BLOCK4 are an acclaimed London-based recorder quartet made up of Emily Bannister, Lucy Carr, Katie Cowling, and Rosie Land. They perform music from a impressively diverse range of genres in a truly diverse range of settings, and we were delighted when they agreed to do an interview for this issue!
Can you tell us about the story behind your name?
Firstly, we decided we wanted to have a short name that was catchy and easy to remember. As we play both modern and early music we wanted something that would fit both genres. We had lots of ideas flying around, and the word blockflöte (‘recorder’ in German) came up. So we shortened it to BLOCK and as there are four of us, there came BLOCK4.
You're currently Ensemble-in-Residence at Handel & Hendrix (formerly Handel House) where you've been performing programmes including music by both Handel and Hendrix. Can you tell us a bit more about how you programme both contemporary and early works?
We think that it’s important to bridge the gap between early and contemporary music. We have to remember that when ‘early music’ was written, it was contemporary for its day and challenged audiences as new music does today. Without early music, contemporary music couldn’t exist!
As with any programme, we try to put together works that complement each other, and this often leads to using ‘transitions’ between pieces to surprise audiences and truly combine music. Importantly, we find that audiences enjoy the combination of styles, and are sometimes surprised by what they like!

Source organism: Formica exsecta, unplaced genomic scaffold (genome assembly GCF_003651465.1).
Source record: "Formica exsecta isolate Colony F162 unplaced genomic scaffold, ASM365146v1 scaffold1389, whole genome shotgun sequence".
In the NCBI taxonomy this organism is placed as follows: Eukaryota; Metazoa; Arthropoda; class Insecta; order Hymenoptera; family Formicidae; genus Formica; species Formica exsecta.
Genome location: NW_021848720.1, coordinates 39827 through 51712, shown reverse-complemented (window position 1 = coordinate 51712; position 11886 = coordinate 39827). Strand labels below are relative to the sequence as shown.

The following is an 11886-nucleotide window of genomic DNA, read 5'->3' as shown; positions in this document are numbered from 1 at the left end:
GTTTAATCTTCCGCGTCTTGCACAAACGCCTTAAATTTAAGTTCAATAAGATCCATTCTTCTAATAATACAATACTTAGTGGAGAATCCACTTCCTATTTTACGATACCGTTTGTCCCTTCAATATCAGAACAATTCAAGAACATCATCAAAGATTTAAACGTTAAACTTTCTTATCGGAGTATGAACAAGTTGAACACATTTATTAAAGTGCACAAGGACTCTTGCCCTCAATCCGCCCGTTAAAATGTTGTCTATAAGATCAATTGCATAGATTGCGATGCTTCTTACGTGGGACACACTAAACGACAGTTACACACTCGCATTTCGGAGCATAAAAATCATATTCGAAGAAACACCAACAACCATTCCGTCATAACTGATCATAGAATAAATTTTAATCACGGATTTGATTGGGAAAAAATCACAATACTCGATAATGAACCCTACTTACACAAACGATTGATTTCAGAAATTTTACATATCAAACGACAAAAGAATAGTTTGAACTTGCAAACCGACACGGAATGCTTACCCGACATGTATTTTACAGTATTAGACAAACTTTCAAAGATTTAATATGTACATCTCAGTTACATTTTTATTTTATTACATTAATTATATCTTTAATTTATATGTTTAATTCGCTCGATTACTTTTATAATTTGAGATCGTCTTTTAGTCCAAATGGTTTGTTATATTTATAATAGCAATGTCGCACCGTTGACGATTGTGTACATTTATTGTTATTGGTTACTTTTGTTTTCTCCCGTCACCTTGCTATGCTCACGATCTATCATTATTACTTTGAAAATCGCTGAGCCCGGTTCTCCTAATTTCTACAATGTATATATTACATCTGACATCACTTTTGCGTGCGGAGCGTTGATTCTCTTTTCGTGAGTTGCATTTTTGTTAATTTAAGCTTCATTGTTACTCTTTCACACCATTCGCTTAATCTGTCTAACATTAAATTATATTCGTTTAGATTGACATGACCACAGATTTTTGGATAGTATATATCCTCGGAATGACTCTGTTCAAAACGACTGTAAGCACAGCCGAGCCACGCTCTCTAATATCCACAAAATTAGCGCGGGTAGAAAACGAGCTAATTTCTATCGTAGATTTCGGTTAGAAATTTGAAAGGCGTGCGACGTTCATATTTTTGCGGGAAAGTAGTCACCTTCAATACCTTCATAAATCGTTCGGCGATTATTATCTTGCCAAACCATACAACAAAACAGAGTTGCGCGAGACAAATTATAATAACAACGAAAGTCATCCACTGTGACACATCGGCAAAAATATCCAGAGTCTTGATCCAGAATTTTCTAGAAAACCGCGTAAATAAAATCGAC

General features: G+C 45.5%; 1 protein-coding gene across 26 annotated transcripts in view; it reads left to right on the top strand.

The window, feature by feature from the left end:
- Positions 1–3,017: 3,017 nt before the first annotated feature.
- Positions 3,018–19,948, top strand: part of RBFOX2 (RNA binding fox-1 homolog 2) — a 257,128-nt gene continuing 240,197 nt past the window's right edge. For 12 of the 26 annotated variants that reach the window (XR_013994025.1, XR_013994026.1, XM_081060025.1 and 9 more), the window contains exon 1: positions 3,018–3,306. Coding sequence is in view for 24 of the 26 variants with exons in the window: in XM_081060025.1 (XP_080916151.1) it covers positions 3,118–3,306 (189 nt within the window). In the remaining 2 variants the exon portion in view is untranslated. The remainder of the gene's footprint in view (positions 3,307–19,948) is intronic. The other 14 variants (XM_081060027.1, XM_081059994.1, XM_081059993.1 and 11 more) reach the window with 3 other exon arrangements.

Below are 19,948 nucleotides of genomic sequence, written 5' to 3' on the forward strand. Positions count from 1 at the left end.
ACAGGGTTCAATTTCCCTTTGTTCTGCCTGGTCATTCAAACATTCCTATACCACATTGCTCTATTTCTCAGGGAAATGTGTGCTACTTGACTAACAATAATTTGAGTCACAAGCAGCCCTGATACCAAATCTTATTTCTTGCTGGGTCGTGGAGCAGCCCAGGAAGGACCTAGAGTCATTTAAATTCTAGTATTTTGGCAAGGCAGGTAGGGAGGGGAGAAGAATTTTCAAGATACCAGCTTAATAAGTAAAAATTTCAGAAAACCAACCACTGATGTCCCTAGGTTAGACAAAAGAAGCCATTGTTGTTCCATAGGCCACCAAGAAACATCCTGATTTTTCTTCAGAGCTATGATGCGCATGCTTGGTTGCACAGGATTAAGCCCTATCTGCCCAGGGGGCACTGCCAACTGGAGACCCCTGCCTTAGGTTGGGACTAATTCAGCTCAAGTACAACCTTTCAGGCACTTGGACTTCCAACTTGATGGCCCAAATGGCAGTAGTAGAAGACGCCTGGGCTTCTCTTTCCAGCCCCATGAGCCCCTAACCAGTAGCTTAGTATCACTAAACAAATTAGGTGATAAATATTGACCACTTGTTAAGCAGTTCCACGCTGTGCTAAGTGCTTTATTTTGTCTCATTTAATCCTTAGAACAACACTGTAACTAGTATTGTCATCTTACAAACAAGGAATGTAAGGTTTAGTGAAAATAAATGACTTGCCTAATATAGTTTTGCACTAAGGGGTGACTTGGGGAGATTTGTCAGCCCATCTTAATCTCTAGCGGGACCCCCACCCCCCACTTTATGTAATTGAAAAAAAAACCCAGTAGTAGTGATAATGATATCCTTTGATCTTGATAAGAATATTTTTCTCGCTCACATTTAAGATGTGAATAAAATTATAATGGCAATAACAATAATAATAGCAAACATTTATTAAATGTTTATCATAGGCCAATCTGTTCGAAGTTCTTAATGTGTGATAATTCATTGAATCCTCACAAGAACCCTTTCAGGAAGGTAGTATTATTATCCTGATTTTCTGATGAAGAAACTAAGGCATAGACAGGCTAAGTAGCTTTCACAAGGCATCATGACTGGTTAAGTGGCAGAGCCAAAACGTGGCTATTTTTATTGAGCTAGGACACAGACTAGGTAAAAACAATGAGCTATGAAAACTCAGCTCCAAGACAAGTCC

Can you describe some of your collaborative processes in working with composers?
We’re fortunate to have worked with a great many up-and-coming composers. In 2015 we were involved with the 840 concert series, working with 5 composers to create brand-new works. Last year we worked with 3 composers on the Handel & Hendrix Composition Summer School for young people from the Royal National Institute for the Blind. More recently we premiered a piece by Handel & Hendrix Composer in Residence, Hunter Coblentz.
Generally, composers really enjoy the challenge of getting to grips with the recorder’s sound and the sheer number of possibilities with 4 recorder players. Compositions vary greatly especially depending on whether they use Paetzold, baroque or renaissance recorders, and we try to be as unrestricted as possible with uses of the instrument. We always workshop first, and we try to communicate who we are as players, and to inspire the composers – this might involve playing works we like, or demonstrating different techniques.
The recorder is often given a bad name by people who associate it with excruciating classroom situations. What do you think can be done to improve the quality of recorder teaching in schools and allow the recorder to attain a better reputation, and how do you see your role in this process?